In sales, measuring success and failure is critical to understanding whether strategies were effective or implemented to expectations. The sales win rate is among the key sales metrics used to make informed assessments of sales productivity, management, and strategy.
Sales win rate is the percentage of deal-stage prospects that convert to customers. If you're closing sales opportunities successfully, your sales win rate will reflect it.
The metric tells you whether your sales strategy and marketing efforts have the desired impact. It's a reliable starting point to evaluate the effectiveness of various factors that go into making a sale, including your:
You may be forecasting revenue from the opportunities created. But the closed-won deals will ultimately matter more. By providing useful insights into the number of deals and the deals that matter, win rate analysis can help improve forecasting, especially as your sales cycle grows.
Sales win rate is calculated as follows:
Number of closed won opportunities/Number of closed opportunities (closed won + closed lost) over the same time period.
If you closed 20 deals and won 2, your sales win rate is 10%.
Another sales KPI, close rate, measures closed opportunities against the sales opportunities created over a time period. It is calculated as follows.
Number of closed won opportunities/Total number of opportunities over the same period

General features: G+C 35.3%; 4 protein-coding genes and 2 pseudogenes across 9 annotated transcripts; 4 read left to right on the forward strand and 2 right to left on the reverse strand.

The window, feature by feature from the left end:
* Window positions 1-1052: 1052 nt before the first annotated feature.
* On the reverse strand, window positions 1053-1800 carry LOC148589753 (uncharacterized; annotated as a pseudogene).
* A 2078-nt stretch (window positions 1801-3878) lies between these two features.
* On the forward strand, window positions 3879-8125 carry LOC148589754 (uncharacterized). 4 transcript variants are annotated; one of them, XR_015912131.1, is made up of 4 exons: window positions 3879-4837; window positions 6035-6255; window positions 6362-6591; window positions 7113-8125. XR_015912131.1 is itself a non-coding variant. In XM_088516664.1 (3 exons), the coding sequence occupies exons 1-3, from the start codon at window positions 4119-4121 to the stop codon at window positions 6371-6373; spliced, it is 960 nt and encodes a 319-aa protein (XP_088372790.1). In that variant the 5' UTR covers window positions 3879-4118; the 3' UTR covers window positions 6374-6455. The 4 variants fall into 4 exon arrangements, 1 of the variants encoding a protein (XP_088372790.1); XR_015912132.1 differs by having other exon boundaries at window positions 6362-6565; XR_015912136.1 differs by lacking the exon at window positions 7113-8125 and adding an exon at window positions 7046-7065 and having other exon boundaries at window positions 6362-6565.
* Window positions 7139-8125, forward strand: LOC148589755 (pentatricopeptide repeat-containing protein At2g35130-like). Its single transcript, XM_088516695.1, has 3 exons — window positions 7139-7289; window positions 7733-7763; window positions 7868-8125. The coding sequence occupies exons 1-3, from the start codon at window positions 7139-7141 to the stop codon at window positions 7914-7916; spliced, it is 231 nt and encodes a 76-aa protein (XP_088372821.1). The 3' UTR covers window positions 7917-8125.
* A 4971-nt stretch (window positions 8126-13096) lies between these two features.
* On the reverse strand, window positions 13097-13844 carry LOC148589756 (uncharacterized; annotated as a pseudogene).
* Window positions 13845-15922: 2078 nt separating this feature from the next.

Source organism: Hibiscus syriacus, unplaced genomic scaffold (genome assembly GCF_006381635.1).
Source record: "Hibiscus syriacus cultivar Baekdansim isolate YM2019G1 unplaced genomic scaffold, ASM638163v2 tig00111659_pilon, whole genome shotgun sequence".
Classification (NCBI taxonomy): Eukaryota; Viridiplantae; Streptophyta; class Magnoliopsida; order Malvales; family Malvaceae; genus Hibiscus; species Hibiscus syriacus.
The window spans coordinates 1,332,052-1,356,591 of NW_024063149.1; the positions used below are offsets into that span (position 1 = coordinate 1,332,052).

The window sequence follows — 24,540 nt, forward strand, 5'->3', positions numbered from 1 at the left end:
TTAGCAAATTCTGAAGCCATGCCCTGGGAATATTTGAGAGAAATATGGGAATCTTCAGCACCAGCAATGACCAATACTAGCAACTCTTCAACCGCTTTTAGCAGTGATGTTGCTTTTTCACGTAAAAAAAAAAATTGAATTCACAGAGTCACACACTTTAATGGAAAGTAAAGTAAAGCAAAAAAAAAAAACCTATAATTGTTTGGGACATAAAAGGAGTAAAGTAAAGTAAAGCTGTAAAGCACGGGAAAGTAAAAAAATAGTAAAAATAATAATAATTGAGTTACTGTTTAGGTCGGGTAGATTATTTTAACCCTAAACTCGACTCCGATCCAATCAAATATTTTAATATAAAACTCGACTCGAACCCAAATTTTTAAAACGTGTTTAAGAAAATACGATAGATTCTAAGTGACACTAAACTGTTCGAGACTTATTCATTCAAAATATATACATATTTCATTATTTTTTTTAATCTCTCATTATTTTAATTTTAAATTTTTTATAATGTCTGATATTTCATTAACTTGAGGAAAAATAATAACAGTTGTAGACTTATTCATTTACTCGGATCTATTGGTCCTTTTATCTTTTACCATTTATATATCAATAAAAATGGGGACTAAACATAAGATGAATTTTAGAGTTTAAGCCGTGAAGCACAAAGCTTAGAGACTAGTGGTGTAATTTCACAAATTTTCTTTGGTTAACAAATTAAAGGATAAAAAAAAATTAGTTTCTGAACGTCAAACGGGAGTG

Calculating your sales win rate by the number of closed won opportunities will help you evaluate the outcomes of your annual, monthly, or quarterly targets. You can also use the formula to calculate your win rate by the value of each deal. Add the value of all closed deals over a time period and the value of won deals. Say you closed deals worth $100,000 monthly and converted 10 deals worth $50,000. Your sales win rate is $50,000/$100,000 or 50%.
According to a B2B Sales Benchmark report quoting Foxtail Marketing, the average of sales-qualified leads that convert to customers is 22%. A higher sales win rate of 30% is easier to achieve for leads coming through referrals, channel partners, or marketing. If successful deals are due to outbound sales efforts by reps, 15% is a reasonably high win rate.
Adjust the sales win rate for industries that convert at a lower level. Look up the win rate standard for your industry and aim to exceed it. You will have to set a corresponding sales quota to achieve the target. A rule of thumb is that 80% of your sales team should be able to hit their quota most of the time. But this number is not set in stone - determine the realistic quota for your industry, revenue goal, and average deal size.
When calculating the metric based on the financial value of deals, higher deal values will positively impact revenue and create positive perceptions of sales strategy and team performance. The win-loss ratio and percentage of successful deals versus closed deals should still be calculated, as even small improvements in win rate can drive huge gains in revenue.